But some analysts have pointed to an increase in corporate and institutional interest in bitcoin. Well-known investors such as Paul Tudor Jones and Stanley Druckenmiller have thrown their weight behind it, and crypto-focused hedge funds have outshone peers.

Global payments giant PayPal announced in October last year it would start accepting cryptocurrencies.

High returns enjoyed by specialist hedge funds earlier in 2020 had added a fresh shine to the asset.

The recent gains have far outpaced mainstream asset classes. Bitcoin rose 305 per cent last year, compared with the 16 per cent lift in Wall Street’s blue-chip S&P 500 stock index, and gold’s 25 per cent rally.

Marc Bernegger, a board member at digital asset manager and broker Crypto Finance, said he would not be surprised to see a “healthy” correction in bitcoin’s price in the short term. But he is positive over the longer term, due to “massive demand from professional and non-speculative oriented investors”.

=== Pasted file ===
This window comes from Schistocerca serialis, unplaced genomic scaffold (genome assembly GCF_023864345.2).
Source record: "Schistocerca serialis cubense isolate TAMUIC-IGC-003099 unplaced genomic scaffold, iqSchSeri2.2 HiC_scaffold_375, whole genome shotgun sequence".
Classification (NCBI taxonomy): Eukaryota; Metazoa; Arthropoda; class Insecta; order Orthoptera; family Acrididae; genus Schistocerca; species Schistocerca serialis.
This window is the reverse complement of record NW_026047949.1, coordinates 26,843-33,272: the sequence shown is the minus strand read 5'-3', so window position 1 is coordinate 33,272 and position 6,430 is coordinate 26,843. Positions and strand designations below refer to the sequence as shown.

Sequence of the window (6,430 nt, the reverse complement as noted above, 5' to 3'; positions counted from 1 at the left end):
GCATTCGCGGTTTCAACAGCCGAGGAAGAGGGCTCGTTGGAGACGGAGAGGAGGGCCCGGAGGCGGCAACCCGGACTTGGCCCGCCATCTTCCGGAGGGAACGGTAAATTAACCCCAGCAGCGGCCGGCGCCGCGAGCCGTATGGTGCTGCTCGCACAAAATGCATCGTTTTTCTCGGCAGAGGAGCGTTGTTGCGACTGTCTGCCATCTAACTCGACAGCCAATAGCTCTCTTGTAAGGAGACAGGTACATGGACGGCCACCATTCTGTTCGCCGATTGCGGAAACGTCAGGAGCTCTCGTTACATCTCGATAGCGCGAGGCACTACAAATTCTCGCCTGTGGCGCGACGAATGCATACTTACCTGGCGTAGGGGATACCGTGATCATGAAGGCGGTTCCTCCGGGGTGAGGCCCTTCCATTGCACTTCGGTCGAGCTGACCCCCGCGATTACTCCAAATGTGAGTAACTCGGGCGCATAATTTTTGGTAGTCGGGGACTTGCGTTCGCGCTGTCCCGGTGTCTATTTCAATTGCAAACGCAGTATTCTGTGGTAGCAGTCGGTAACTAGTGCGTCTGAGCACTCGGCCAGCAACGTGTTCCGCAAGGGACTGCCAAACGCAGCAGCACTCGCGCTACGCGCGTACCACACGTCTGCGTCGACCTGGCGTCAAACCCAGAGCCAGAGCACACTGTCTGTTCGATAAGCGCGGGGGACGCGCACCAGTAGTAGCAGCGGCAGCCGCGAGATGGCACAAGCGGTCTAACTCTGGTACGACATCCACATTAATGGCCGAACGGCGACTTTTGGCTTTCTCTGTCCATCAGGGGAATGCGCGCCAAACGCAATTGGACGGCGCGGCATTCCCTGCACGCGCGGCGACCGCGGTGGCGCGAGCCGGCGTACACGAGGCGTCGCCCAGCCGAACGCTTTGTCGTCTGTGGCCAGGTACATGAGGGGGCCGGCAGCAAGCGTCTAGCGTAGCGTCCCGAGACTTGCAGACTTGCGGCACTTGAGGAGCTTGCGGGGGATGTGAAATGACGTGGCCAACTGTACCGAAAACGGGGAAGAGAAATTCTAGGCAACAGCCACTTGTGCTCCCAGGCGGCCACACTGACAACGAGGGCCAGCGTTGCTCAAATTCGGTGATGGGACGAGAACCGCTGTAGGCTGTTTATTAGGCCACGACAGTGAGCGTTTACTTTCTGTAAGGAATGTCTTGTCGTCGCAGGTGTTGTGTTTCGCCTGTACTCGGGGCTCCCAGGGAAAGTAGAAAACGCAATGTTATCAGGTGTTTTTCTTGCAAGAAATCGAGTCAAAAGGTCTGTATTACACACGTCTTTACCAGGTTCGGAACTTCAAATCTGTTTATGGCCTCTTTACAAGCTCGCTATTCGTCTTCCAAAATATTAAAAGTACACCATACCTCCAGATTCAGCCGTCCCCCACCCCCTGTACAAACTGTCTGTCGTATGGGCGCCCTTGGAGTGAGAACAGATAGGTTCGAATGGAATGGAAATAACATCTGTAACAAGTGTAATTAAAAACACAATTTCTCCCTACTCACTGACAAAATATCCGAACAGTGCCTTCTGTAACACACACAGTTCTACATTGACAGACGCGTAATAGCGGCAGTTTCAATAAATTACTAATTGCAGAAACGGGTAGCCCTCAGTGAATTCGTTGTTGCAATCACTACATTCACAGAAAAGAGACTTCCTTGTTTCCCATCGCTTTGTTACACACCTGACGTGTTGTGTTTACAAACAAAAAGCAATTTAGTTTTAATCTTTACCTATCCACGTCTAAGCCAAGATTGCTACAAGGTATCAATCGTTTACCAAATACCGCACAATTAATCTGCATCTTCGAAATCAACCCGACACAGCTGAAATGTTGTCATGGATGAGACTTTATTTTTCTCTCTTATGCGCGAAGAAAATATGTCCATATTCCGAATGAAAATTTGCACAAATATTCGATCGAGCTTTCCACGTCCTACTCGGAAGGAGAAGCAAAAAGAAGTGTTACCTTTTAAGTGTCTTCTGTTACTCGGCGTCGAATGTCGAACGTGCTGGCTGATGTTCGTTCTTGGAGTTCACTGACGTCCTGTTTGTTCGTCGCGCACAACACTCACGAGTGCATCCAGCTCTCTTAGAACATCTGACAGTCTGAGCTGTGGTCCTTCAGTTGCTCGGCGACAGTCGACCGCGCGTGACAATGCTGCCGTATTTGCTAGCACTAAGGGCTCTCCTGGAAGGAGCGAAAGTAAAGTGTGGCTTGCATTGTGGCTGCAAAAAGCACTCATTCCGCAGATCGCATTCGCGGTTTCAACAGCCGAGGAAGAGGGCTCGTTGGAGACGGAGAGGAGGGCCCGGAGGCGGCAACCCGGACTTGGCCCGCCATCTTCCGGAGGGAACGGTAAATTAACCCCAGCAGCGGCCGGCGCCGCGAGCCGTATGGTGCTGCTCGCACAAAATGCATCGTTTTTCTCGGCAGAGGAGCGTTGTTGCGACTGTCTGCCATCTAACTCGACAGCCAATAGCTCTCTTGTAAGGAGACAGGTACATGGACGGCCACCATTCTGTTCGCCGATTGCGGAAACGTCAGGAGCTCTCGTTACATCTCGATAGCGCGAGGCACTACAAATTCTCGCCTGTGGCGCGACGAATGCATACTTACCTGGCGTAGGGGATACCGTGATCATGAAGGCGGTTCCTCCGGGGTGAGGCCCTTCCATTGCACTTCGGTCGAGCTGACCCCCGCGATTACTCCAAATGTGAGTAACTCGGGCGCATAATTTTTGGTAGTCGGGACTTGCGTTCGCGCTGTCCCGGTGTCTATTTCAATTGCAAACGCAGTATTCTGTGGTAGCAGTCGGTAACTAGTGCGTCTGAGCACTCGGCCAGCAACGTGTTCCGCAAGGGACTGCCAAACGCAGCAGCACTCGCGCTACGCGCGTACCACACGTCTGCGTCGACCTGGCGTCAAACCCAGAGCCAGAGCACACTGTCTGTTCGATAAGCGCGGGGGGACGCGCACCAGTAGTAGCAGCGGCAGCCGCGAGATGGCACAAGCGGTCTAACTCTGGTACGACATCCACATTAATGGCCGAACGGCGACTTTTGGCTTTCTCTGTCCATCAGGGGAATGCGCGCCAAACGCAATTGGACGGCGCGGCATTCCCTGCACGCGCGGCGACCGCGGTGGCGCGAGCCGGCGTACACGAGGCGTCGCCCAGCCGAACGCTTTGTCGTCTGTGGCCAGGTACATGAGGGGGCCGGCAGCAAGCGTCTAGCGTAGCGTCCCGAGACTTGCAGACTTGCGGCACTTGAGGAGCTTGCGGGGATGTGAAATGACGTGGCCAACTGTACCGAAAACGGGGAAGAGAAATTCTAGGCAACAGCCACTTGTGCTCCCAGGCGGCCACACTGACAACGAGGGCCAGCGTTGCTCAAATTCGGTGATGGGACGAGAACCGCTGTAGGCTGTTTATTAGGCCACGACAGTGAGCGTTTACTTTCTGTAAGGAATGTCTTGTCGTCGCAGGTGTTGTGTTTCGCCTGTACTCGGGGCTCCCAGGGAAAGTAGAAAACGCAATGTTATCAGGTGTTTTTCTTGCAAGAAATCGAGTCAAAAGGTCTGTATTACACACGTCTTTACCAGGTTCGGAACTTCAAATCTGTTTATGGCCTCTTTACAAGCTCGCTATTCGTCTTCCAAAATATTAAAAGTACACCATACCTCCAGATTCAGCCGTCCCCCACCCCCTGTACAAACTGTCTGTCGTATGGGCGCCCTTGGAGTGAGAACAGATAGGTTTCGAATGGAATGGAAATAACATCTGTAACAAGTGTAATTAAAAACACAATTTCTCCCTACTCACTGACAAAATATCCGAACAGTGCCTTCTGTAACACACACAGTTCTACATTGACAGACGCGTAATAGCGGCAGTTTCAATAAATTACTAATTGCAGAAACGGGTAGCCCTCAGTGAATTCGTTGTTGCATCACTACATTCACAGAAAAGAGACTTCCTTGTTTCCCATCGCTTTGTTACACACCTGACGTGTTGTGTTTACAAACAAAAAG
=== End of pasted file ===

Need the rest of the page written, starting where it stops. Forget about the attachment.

Fundstrat analysts in late December said “the conditions remain in place for a continued rally”, citing institutional demand and a clearer approach to the sector from US regulators, as well as the possibility that the latest fiscal stimulus package agreed by Congress could fuel demand from retail investors.

Bitcoin’s rally has been helped by signs that the cryptocurrency is becoming more integrated into the financial system.

In October, PayPal said US customers would be given the option of holding bitcoin in their digital wallets. In December, crypto exchange Coinbase filed with regulators to go public.